Situated thousands of miles apart, China and the US currently share one thing in common – the intensity of heatwaves. Both countries are experiencing record-breaking temperatures amid intense, climate change-fuelled heatwaves that have raised the alarm for public health, agriculture, and energy generation.
What Is Happening?
China recorded a staggering 52.2C (125.96F) on Monday in the Sanbao village of Xinjiang province, located in the country’s northwest region. Local news forecasted that the heat will persist for a least another five days, prompting authorities to issue high-temperature warnings in several cities.
Monday’s temperature broke the previous record of 50.3C (122.54F), which was documented in 2015 near Ayding, also located in Turpan.
The scorching heat recorded in China in recent weeks has pushed residents to turn to fans and air conditioners to cool down. According to the Chinese Energy Investment Corporation – one of the world’s largest generators of power – the volume of electricity generated on Monday touched unprecedented levels, reaching a total of 4.09 billion kilowatt-hours (kWh) of electricity, 40 million kWh more than the previous record.
The capital Beijing has also been grappling with one of the most intense summers on record, with temperatures skyrocketing past 40C (104F) for weeks on end. Last month, the capital was gripped by extreme temperatures, with the thermometer soaring to 41.1C (106F), the second-highest temperature recorded since weather documentation began in the city in 1961.
Aside from China, the US is also battling long heatwaves blazing across several sates.
California in particular has been experiencing a long heat dome, a phenomenon that occurs when the ground heats up and loses moisture, trapping the heat in an enclosed space and resulting in a spike in temperatures. On Sunday, Death Valley recorded a temperature of 53.9C (128F), close to hottest temperature ever recorded on Earth (56.7C, or 134F), which was also recorded in the same area more than a century ago.
The sizzling heat is projected to linger until next week, as the heat dome moves to Western states from Texas. The state has experienced three consecutive weeks of fierce heat that has knocked out electrical power from thousands of households as its power grid faltered.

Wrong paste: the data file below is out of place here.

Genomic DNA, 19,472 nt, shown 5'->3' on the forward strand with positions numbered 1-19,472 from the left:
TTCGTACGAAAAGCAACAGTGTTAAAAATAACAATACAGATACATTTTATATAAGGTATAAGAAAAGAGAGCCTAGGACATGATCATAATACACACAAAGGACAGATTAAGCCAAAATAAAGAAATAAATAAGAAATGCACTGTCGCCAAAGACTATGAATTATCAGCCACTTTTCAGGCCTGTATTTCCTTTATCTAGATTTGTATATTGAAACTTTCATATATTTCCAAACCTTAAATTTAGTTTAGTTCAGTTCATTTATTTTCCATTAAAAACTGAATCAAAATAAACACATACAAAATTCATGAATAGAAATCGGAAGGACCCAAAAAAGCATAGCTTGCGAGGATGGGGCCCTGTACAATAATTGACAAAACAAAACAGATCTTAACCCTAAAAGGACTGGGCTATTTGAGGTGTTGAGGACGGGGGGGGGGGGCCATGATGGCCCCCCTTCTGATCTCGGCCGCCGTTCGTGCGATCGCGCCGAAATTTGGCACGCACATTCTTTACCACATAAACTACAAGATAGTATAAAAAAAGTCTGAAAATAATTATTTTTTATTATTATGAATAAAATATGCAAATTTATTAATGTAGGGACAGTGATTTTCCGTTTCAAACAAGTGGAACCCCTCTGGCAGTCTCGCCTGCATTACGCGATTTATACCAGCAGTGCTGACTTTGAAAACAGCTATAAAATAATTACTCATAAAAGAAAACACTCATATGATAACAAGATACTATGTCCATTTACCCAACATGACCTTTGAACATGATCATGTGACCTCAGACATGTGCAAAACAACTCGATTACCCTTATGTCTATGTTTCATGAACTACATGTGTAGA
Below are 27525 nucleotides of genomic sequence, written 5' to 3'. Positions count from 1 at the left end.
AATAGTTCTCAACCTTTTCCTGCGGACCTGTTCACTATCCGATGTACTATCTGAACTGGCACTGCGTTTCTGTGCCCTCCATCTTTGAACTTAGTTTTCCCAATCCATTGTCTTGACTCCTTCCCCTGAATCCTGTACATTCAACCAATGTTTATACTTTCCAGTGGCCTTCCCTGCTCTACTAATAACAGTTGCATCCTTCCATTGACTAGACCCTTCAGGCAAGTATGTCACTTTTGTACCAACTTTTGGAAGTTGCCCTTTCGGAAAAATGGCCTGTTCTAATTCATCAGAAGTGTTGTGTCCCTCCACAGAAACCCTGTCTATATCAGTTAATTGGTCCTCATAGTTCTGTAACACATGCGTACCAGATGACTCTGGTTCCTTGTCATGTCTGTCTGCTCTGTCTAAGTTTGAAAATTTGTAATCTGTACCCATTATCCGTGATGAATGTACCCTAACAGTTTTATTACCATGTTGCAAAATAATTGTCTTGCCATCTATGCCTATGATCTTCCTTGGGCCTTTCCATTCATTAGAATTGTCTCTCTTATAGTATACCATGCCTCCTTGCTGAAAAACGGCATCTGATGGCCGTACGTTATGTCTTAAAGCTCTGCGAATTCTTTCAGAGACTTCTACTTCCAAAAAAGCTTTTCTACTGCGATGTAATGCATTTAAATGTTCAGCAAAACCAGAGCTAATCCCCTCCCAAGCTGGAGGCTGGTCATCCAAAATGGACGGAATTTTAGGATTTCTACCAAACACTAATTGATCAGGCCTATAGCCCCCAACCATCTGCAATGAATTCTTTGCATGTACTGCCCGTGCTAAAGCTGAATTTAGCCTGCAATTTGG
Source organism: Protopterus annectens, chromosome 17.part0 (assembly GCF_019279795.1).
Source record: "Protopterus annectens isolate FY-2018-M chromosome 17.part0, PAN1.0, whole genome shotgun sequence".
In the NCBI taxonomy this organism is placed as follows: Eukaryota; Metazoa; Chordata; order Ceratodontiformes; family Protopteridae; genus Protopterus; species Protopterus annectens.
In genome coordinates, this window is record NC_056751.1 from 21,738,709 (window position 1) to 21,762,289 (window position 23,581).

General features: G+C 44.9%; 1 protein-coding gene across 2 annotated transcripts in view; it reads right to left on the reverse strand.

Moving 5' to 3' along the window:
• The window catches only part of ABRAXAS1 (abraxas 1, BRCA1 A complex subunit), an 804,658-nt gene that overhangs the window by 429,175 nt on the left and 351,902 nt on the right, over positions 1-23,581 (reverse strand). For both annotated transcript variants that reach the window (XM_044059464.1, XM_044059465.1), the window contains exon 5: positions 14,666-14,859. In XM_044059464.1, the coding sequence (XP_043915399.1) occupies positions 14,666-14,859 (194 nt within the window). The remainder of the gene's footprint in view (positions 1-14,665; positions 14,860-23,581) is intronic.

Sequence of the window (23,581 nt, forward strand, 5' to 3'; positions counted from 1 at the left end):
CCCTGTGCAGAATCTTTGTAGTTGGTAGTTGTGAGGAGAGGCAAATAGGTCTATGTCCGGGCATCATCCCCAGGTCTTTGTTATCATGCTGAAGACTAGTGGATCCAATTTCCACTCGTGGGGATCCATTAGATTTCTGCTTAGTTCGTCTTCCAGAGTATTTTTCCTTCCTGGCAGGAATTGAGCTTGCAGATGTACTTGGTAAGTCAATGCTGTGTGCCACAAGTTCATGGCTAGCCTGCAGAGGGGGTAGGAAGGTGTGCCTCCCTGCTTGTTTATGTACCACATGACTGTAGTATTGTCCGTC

More on the topic: Texas Energy Crisis: Why Is the US State’s Power Grid So Fragile?
What’s Behind the Heatwaves?
The world has already heated up by 1.1C (33.98F) since the Industrial Revolution, which fostered the burning of fossil fuels, the main source of carbon dioxide.
While heatwaves are a natural occurrence in the summer months in many parts of the world, climate change has resulted in tumultuous patterns by increasing their intensity and frequency, making them as abnormally fierce as the ones the world has learned to know in recent years experience today.
According to a 2023 study by the World Weather Attribution (WWA), climate change makes heatwaves at least 30 times more likely to occur in Asia. In April alone, Thailand recorded its hottest day ever with 45.5C (113.9F), India saw soaring temperatures up to 44C (111.2C) in some northern and eastern cities, while Laos recorded its hottest day ever with 42.9C (109.22) in the Sainyabuli province.
In the latest report published earlier this year, the Intergovernmental Panel on Climate Change (IPCC) insisted that we have reached a point of no return as the planet is “more likely than not” to reach a 1.5C (34.7F) rise since pre-industrial levels. And only last month, experts warned that CO2 levels are at a historic high and are currently 50% higher than pre-industrial levels.
The occurrence of heatwaves is not only limited to the US and Asia. Last month was the warmest June ever recorded globally.
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